Obama finally tours flood-ravaged Louisiana over a week too late
By Bonnie K. Goodman
Over a week after heavy rainstorms flooded Louisiana, President Barack Obama finally toured the most damaged areas. On Tuesday, Aug. 23, 2016, Obama visited Baton Rouge, Louisiana, saying his tour “is not a photo-op.” Obama waited until he finished his two-week vacation in Martha’s Vineyard, Massachusetts to tour the damage after much criticism locally in Louisiana and by Republicans particularly GOP nominee Donald Trump, who toured Louisiana last Friday, Aug. 20 with his vice presidential running mate Indiana Governor Mike Pence.
President Obama arrived in Louisiana at “11:45 a.m. Central time,” where he was met by Louisiana Gov. John Bel Edwards, his wife, Donna, Lt. Gov. Billy Nungesser, and Sen. David Vitter, at Baton Rouge Metropolitan Airport. He first visited Castle Place neighborhood, which had been affected badly by the floods. There Obama met and spoke with residents, rescuers and officials. The flooding caused 13 deaths, 106,000 households “registered for assistance from Federal Emergency Management Agency,” and 60,000 homes were damaged. Afterward, the president met with the families of shooting victims Alton Sterling and the Baton Rouge Police Department.
After his tour, President Obama delivered some remarks. The president expressed, “I come here first and foremost to say that the prayers of the entire nation are with everybody who lost loved ones. We are heartbroken by the loss of life. There are also still people who are desperately trying to track down friends and family we are going to keep on helping them every way that we can.”
Continuing Obama said, “Sometimes when these kinds of things happen it can seem too much to bear but what I want the people of Louisiana to know is that you’re not alone on this. Even after the TV cameras leave. The whole country is going to continue to support you and help you until we get folks back in their homes and lives are rebuilt.”
President Obama also praised FEMA’s response, which they already spent $127 million on the tragedy. Obama said FEMA’s help is not enough, “Now, federal assistance alone won’t be enough to make people’s lives whole again so I’m asking every American to do what you can to help get families and local businesses back on their feet.”
The president also jabbed Trump for criticizing him because he did not cut his vacation short to tour the damage earlier. Obama expressed, “So let me just remind folks: sometimes once the floodwaters pass, people’s attention spans pass. This is not a one-off. This is not a photo-op issue. This is how do you make sure that a month from now, three months from now, six months from now people still are getting the help that they need.”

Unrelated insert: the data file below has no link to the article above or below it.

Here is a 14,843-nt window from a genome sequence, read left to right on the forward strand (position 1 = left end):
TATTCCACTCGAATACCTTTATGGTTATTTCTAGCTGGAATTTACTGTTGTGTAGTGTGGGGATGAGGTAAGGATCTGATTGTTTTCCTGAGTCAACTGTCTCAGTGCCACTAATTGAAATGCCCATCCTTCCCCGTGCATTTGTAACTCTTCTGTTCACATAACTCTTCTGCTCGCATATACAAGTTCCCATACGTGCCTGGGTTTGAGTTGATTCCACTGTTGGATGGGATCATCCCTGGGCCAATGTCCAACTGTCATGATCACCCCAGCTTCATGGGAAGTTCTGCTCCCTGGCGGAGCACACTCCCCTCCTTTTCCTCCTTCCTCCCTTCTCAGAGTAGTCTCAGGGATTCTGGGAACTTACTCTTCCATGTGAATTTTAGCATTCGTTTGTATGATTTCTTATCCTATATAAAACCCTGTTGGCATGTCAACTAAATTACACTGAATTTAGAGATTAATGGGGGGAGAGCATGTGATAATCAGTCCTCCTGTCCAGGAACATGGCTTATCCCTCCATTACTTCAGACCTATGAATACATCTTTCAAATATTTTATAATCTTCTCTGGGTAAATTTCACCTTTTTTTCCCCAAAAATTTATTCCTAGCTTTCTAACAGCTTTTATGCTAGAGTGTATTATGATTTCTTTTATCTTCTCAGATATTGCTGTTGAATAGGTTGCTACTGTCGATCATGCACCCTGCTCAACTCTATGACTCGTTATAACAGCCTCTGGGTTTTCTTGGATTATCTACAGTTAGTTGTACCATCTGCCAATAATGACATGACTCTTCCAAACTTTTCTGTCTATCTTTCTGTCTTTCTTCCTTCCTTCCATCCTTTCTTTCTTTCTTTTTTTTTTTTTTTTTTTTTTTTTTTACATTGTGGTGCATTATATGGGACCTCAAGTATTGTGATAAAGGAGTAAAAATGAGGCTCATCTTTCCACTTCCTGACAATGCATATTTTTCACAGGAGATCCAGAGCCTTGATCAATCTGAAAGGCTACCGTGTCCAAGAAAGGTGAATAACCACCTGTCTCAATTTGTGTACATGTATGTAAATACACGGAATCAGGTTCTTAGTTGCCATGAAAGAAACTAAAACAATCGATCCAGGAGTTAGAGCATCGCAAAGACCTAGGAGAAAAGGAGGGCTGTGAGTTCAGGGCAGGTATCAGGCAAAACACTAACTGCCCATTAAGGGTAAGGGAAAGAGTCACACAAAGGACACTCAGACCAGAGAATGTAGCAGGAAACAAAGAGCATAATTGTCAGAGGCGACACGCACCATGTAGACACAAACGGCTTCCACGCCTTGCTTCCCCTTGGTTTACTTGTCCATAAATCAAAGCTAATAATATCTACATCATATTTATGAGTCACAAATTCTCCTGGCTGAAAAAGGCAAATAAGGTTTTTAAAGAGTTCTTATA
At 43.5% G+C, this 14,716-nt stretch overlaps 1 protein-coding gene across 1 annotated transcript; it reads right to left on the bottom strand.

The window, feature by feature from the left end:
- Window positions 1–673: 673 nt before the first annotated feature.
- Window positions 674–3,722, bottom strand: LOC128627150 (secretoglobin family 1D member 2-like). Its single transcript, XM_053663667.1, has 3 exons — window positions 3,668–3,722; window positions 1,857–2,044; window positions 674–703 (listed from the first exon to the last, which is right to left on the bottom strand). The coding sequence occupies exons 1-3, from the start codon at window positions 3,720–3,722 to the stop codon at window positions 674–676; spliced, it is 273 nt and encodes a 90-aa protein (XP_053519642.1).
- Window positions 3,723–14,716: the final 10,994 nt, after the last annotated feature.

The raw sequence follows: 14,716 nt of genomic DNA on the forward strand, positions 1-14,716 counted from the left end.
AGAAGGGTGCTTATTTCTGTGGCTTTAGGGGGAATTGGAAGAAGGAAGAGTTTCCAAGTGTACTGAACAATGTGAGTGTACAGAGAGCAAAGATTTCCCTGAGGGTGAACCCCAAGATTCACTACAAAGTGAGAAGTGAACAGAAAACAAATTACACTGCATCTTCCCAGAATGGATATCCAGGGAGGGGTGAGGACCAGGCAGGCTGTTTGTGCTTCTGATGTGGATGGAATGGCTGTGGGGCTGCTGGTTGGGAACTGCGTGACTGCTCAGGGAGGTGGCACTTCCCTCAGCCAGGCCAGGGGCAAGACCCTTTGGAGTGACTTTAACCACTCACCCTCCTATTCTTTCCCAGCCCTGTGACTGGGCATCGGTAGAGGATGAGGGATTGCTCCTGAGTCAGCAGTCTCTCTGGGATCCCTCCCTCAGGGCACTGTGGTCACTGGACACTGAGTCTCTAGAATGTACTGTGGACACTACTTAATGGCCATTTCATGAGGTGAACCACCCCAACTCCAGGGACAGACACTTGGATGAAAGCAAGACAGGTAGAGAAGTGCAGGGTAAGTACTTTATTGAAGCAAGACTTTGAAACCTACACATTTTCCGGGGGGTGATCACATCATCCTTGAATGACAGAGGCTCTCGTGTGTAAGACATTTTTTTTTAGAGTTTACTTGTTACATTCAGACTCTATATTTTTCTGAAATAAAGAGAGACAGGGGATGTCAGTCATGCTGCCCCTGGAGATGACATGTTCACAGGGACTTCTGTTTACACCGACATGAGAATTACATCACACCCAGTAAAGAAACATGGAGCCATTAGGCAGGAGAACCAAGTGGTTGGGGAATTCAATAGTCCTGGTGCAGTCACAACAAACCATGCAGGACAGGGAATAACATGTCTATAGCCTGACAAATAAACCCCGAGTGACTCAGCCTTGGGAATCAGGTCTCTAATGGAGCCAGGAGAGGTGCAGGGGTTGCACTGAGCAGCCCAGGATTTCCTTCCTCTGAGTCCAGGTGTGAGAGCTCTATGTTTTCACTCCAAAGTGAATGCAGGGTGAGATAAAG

Trump toured the damage with his running mate Mike Pence on Friday, where the GOP nominee donated an 18-wheeler of supplies. Trump was still criticizing the president this past weekend after the White House announced the president’s Tuesday visit. Trump told Fox News, “Tuesday’s too late. Hop into the plane and go down and go to Louisiana and see what’s going on, because it’s a mess.”
The president has been widely criticized for not cutting his vacation short to visit the worst flooding in Louisiana since Hurricane Katrina in 2005. Instead, Obama was golfing and fundraising for Democratic nominee Hillary Clinton, who also did not visit Louisiana’s flooding victims. Both had been critical of then President George W. Bush when he flew over and did stop during Hurricane Katrina, and took three days to visit the devastation.
Obama took over a week, but the White House deflected the criticism by pointing out the president declared an emergency on Aug. 14, when aid kicked in and Obama received briefings in the interim. The White House was also defensive attacking Trump for saying the same thing Obama did back in 2007 when he was a Democratic candidate running for president. White House Press Secretary Josh Earnest told reporters aboard Air Force One the “President is used to people trying to score political points even in situations where they shouldn’t.”
Clinton, who fiercely attacked Bush when she was a New York Senator running for the Democratic nomination in 2007, this time went after Trump for actually visiting the victims in a timely manner. Clinton issued a statement saying, “This month’s floods in Louisiana are a crisis that demand a national response. I am committed to visiting communities affected by these floods, at a time when the presence of a political campaign will not disrupt the response, to discuss how we can and will rebuild together.”